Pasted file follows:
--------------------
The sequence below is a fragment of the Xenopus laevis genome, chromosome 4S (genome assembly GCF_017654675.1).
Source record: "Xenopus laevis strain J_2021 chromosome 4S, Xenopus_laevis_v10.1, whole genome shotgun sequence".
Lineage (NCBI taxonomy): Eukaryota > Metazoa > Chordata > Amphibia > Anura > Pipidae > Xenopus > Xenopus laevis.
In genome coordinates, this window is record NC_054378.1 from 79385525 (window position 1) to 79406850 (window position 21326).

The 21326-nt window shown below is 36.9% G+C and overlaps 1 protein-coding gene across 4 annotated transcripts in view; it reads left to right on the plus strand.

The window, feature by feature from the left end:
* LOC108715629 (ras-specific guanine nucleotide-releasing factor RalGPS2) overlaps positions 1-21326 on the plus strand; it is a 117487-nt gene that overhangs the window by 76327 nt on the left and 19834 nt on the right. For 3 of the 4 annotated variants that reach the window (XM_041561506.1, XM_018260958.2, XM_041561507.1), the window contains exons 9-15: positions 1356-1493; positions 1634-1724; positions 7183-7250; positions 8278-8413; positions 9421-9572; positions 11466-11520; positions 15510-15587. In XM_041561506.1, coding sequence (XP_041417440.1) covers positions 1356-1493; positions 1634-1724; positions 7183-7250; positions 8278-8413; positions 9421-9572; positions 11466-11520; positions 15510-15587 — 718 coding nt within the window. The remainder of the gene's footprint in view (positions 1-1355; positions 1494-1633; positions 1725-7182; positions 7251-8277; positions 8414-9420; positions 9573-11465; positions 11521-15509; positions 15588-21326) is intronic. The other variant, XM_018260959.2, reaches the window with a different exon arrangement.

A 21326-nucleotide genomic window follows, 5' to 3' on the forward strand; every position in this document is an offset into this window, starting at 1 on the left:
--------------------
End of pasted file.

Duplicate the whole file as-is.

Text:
The sequence below is a fragment of the Xenopus laevis genome, chromosome 4S (genome assembly GCF_017654675.1).
Source record: "Xenopus laevis strain J_2021 chromosome 4S, Xenopus_laevis_v10.1, whole genome shotgun sequence".
Lineage (NCBI taxonomy): Eukaryota > Metazoa > Chordata > Amphibia > Anura > Pipidae > Xenopus > Xenopus laevis.
In genome coordinates, this window is record NC_054378.1 from 79385525 (window position 1) to 79406850 (window position 21326).

The 21326-nt window shown below is 36.9% G+C and overlaps 1 protein-coding gene across 4 annotated transcripts in view; it reads left to right on the plus strand.

The window, feature by feature from the left end:
* LOC108715629 (ras-specific guanine nucleotide-releasing factor RalGPS2) overlaps positions 1-21326 on the plus strand; it is a 117487-nt gene that overhangs the window by 76327 nt on the left and 19834 nt on the right. For 3 of the 4 annotated variants that reach the window (XM_041561506.1, XM_018260958.2, XM_041561507.1), the window contains exons 9-15: positions 1356-1493; positions 1634-1724; positions 7183-7250; positions 8278-8413; positions 9421-9572; positions 11466-11520; positions 15510-15587. In XM_041561506.1, coding sequence (XP_041417440.1) covers positions 1356-1493; positions 1634-1724; positions 7183-7250; positions 8278-8413; positions 9421-9572; positions 11466-11520; positions 15510-15587 — 718 coding nt within the window. The remainder of the gene's footprint in view (positions 1-1355; positions 1494-1633; positions 1725-7182; positions 7251-8277; positions 8414-9420; positions 9573-11465; positions 11521-15509; positions 15588-21326) is intronic. The other variant, XM_018260959.2, reaches the window with a different exon arrangement.

A 21326-nucleotide genomic window follows, 5' to 3' on the forward strand; every position in this document is an offset into this window, starting at 1 on the left: